ASA ruling removes 'virus fighting' drink promo from TikTok
The promotional video for Tonic Health, the UK-based brand selling powdered supplement designed for mixing into drinks, appeared on TikTok on the 16th October 2022 with claims that one of the products could provide immune support that would fight viruses, breaching Advertising Standards Authority (ASA) codes.
The post was featured on the @tonichealth TikTok profile run by the brand’s CEO and founder, Sunna Van Kampen.
The video showed an unnamed person in a shop’s medicinal aisle, making claims that the Tonic Recover will “help your immune system fight back".
In the video, the speaker stated: “Guys here’s a health hack for your immune system, ditch the Lemsip this winter in favour of Tonic Recover.
“What you want to do is flood the body with loads of good vitamins, minerals, and plants. It’s fuel for your immune system to fight the virus.”
The video was removed after a complainant challenged the claims that the product provided “fuel for your immune system to fight the virus”, as it implied that a food prevented, treated, or cured human disease, which is prohibited by the UK Code of Non-broadcast Advertising and Direct & Promotional Marketing (CAP Code). The ruling was upheld by the ASA on the 15th March 2023.
Kristy Coleman, partner at the law firm Greengage LLP, states: “The issue with Tonic’s advertising was that it claimed that the product could prevent, treat or cure human disease, which are claims you cannot make on foods, only licensed medicines.
“This is different from health and nutrition claims as they are simply claims you cannot make and should be avoided by food businesses. There are some claims that allow you to make a reduction of disease risk claim but this has to be authorised on the relevant register.”
Ruling and response
ASA told the brand to ensure that their future ads did not state or imply that their food products could prevent, treat or cure human disease.
While Tonic Health has removed the video, they reported back to ASA that it was a known fact that vitamins and other ingredients contained in Tonic Recover (lemon, ginger, vitamin C, D, and Zinc) help to support the immune system and that the immune system was responsible for fighting back against viruses. They said the claim was just stating a biological fact that could not be denied.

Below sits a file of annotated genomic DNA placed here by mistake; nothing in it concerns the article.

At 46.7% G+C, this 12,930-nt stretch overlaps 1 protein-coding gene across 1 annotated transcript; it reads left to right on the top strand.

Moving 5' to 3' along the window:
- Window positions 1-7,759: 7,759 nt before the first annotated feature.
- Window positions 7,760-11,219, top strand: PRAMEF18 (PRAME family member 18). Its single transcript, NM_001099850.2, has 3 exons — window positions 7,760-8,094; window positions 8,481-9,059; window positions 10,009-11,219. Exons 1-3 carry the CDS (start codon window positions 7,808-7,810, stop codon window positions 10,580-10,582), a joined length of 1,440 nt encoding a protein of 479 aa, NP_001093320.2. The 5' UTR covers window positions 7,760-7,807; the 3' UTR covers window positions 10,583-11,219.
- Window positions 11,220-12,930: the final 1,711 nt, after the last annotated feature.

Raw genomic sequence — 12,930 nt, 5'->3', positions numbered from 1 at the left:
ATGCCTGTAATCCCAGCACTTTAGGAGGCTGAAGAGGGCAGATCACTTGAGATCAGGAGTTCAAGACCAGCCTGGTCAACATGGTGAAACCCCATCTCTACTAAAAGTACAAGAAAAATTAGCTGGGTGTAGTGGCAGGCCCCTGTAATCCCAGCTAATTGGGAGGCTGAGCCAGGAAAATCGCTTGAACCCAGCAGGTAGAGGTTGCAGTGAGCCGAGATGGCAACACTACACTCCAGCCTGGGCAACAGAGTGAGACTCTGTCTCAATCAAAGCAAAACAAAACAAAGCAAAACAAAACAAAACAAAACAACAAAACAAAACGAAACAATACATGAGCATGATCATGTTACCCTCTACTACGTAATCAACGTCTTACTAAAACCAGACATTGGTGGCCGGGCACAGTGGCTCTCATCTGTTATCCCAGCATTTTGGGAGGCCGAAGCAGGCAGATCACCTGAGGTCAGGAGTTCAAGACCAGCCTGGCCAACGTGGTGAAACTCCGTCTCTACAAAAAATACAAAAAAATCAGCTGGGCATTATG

Health claims, CAP code and social media
Companies are only permitted to make health claims in the EU if they are included in the EU Register of Nutrition and Health. Before they can be used in advertising, claims need to be supported by scientific research and go through a rigorous approval process.
The ad in question breached CAP Code, which is a set of guidelines for non-broadcast advertisements, sales promotions, and direct marketing communications, enforced by the ASA. Rules 15.6 and 15.6.2 were broken, which address that it is not acceptable in marketing communications for food products to imply a food prevents, treats, or cures human disease.
Coleman explains: “Health claims made across social media platforms are governed by law in the same way advertisements in traditional formats are, such as magazines, newspapers, etc. All of the social media platforms will have something in their user terms to say that your use of the platform won’t be illegal.
“If a business is making an unauthorised health claim or a health claim for which the product involved does not meet the conditions of use, not only is it breaching the law and therefore the CAP Code but by misleading the consumer, reputation is also at stake.”
On how companies can avoid running the same risk as Tonic Health, Coleman adds: “To reduce the risk of breaching the CAP code and therefore the laws in which it embodies, businesses should be familiar with it and treat all of their marketing, whether traditional or on socials, the same when it comes to compliance with the law. If in doubt, seek legal advice before your campaign goes live.
“It is worth noting that this relates to TikTok - all advertising on socials is covered by the law and CAP code.”